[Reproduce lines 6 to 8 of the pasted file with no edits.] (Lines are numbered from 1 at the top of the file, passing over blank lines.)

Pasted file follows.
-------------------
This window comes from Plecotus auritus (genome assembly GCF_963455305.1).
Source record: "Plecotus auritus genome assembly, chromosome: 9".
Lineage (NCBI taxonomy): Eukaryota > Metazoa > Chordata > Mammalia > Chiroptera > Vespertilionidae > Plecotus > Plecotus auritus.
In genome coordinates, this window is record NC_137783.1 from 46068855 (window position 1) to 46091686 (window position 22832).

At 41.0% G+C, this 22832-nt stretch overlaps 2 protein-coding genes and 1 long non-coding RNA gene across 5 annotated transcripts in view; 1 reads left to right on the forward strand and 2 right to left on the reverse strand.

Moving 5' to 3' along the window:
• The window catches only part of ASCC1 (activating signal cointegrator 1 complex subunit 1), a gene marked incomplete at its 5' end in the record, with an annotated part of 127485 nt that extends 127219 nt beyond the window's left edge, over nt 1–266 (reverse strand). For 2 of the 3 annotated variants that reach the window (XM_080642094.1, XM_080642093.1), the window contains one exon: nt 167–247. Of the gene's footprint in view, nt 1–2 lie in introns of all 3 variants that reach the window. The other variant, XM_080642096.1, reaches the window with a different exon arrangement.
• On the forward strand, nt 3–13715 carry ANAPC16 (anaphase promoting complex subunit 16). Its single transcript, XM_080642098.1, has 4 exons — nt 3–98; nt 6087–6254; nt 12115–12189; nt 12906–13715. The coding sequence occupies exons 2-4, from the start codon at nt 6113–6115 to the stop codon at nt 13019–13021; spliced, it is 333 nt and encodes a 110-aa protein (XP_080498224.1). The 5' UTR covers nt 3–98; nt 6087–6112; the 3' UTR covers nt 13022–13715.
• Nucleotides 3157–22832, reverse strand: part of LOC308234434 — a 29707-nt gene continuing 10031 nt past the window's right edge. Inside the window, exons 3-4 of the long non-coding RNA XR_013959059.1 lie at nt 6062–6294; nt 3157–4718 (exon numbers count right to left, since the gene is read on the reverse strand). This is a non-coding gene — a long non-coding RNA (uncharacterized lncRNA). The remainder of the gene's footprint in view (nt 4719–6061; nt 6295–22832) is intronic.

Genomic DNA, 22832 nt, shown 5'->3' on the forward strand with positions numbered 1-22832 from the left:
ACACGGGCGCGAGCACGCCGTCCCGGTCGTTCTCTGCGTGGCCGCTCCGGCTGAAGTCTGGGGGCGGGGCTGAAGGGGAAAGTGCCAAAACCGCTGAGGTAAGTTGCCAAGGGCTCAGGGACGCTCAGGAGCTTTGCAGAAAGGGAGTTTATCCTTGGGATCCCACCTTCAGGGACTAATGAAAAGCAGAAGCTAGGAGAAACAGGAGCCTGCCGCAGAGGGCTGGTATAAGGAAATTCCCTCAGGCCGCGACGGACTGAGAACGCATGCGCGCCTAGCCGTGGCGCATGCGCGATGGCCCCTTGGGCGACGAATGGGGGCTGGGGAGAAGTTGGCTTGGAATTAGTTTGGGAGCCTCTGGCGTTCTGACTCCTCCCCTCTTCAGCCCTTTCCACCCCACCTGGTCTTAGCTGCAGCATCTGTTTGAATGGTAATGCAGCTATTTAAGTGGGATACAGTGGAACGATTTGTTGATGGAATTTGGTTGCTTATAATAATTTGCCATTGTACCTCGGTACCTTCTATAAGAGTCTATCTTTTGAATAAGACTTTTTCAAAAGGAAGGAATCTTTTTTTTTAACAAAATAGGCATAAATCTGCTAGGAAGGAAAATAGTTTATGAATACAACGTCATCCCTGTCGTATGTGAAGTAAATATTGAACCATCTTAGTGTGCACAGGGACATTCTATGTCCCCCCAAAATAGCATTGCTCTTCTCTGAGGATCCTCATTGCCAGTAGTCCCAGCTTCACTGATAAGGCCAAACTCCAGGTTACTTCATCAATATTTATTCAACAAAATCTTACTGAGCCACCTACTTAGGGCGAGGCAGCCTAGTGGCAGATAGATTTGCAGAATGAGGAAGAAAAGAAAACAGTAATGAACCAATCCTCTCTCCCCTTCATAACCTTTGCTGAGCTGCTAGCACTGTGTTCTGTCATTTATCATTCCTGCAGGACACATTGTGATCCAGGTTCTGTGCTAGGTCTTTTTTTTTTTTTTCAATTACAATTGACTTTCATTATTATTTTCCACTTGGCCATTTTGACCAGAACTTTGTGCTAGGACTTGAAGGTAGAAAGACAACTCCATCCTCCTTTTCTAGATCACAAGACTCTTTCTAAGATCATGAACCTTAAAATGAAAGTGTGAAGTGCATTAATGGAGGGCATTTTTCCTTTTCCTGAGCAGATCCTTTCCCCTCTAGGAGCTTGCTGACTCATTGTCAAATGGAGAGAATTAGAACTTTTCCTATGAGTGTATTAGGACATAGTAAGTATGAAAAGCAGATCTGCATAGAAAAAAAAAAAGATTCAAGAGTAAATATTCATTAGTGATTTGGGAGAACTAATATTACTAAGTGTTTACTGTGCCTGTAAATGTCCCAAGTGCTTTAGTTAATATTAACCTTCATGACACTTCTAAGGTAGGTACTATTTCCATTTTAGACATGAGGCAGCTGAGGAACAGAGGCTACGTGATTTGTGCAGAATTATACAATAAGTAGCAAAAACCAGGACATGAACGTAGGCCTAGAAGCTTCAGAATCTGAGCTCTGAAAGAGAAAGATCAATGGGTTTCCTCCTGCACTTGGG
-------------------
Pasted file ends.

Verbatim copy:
Moving 5' to 3' along the window:
• The window catches only part of ASCC1 (activating signal cointegrator 1 complex subunit 1), a gene marked incomplete at its 5' end in the record, with an annotated part of 127485 nt that extends 127219 nt beyond the window's left edge, over nt 1–266 (reverse strand). For 2 of the 3 annotated variants that reach the window (XM_080642094.1, XM_080642093.1), the window contains one exon: nt 167–247. Of the gene's footprint in view, nt 1–2 lie in introns of all 3 variants that reach the window. The other variant, XM_080642096.1, reaches the window with a different exon arrangement.
• On the forward strand, nt 3–13715 carry ANAPC16 (anaphase promoting complex subunit 16). Its single transcript, XM_080642098.1, has 4 exons — nt 3–98; nt 6087–6254; nt 12115–12189; nt 12906–13715. The coding sequence occupies exons 2-4, from the start codon at nt 6113–6115 to the stop codon at nt 13019–13021; spliced, it is 333 nt and encodes a 110-aa protein (XP_080498224.1). The 5' UTR covers nt 3–98; nt 6087–6112; the 3' UTR covers nt 13022–13715.